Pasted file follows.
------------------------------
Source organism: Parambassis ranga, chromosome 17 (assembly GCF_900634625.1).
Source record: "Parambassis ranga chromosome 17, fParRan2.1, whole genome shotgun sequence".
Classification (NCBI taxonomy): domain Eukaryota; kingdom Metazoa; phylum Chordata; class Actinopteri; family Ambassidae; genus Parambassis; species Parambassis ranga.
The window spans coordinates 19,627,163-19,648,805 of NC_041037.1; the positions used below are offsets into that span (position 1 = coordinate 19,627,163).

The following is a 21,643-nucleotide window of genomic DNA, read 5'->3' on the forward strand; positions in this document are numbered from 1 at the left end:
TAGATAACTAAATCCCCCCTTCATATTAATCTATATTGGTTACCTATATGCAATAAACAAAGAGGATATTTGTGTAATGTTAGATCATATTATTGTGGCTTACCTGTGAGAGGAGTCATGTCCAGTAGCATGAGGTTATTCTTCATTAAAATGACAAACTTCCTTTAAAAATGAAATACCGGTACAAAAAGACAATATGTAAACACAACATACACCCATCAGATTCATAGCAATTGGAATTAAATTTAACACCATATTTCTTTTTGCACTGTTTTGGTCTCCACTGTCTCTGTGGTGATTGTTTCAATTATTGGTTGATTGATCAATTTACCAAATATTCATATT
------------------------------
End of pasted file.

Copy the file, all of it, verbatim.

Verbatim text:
Source organism: Parambassis ranga, chromosome 17 (assembly GCF_900634625.1).
Source record: "Parambassis ranga chromosome 17, fParRan2.1, whole genome shotgun sequence".
Classification (NCBI taxonomy): domain Eukaryota; kingdom Metazoa; phylum Chordata; class Actinopteri; family Ambassidae; genus Parambassis; species Parambassis ranga.
The window spans coordinates 19,627,163-19,648,805 of NC_041037.1; the positions used below are offsets into that span (position 1 = coordinate 19,627,163).

The following is a 21,643-nucleotide window of genomic DNA, read 5'->3' on the forward strand; positions in this document are numbered from 1 at the left end:
TAGATAACTAAATCCCCCCTTCATATTAATCTATATTGGTTACCTATATGCAATAAACAAAGAGGATATTTGTGTAATGTTAGATCATATTATTGTGGCTTACCTGTGAGAGGAGTCATGTCCAGTAGCATGAGGTTATTCTTCATTAAAATGACAAACTTCCTTTAAAAATGAAATACCGGTACAAAAAGACAATATGTAAACACAACATACACCCATCAGATTCATAGCAATTGGAATTAAATTTAACACCATATTTCTTTTTGCACTGTTTTGGTCTCCACTGTCTCTGTGGTGATTGTTTCAATTATTGGTTGATTGATCAATTTACCAAATATTCATATT